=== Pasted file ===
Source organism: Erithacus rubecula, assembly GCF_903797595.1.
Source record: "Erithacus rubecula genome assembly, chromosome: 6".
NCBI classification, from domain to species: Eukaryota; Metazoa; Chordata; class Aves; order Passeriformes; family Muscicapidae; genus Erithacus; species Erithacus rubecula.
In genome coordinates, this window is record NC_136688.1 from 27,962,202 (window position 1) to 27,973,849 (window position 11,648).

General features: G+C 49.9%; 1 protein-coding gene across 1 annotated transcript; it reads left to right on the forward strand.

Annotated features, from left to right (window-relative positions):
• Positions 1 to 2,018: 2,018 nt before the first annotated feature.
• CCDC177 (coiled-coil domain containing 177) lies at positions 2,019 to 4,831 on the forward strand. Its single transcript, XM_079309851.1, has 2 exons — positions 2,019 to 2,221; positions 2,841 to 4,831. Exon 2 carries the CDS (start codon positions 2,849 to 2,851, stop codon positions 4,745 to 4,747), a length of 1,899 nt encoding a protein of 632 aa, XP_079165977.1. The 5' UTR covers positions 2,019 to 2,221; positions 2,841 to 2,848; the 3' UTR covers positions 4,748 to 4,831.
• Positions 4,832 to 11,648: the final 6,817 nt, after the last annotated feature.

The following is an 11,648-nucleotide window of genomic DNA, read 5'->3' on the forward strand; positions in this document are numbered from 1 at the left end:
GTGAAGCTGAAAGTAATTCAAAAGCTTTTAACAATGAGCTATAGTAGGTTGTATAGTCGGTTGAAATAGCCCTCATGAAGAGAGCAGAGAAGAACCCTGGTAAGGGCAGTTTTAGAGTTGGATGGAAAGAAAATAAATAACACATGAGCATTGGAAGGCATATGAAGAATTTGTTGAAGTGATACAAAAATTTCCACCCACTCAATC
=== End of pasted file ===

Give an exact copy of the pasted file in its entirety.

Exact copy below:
Source organism: Erithacus rubecula, assembly GCF_903797595.1.
Source record: "Erithacus rubecula genome assembly, chromosome: 6".
NCBI classification, from domain to species: Eukaryota; Metazoa; Chordata; class Aves; order Passeriformes; family Muscicapidae; genus Erithacus; species Erithacus rubecula.
In genome coordinates, this window is record NC_136688.1 from 27,962,202 (window position 1) to 27,973,849 (window position 11,648).

General features: G+C 49.9%; 1 protein-coding gene across 1 annotated transcript; it reads left to right on the forward strand.

Annotated features, from left to right (window-relative positions):
• Positions 1 to 2,018: 2,018 nt before the first annotated feature.
• CCDC177 (coiled-coil domain containing 177) lies at positions 2,019 to 4,831 on the forward strand. Its single transcript, XM_079309851.1, has 2 exons — positions 2,019 to 2,221; positions 2,841 to 4,831. Exon 2 carries the CDS (start codon positions 2,849 to 2,851, stop codon positions 4,745 to 4,747), a length of 1,899 nt encoding a protein of 632 aa, XP_079165977.1. The 5' UTR covers positions 2,019 to 2,221; positions 2,841 to 2,848; the 3' UTR covers positions 4,748 to 4,831.
• Positions 4,832 to 11,648: the final 6,817 nt, after the last annotated feature.

The following is an 11,648-nucleotide window of genomic DNA, read 5'->3' on the forward strand; positions in this document are numbered from 1 at the left end:
GTGAAGCTGAAAGTAATTCAAAAGCTTTTAACAATGAGCTATAGTAGGTTGTATAGTCGGTTGAAATAGCCCTCATGAAGAGAGCAGAGAAGAACCCTGGTAAGGGCAGTTTTAGAGTTGGATGGAAAGAAAATAAATAACACATGAGCATTGGAAGGCATATGAAGAATTTGTTGAAGTGATACAAAAATTTCCACCCACTCAATC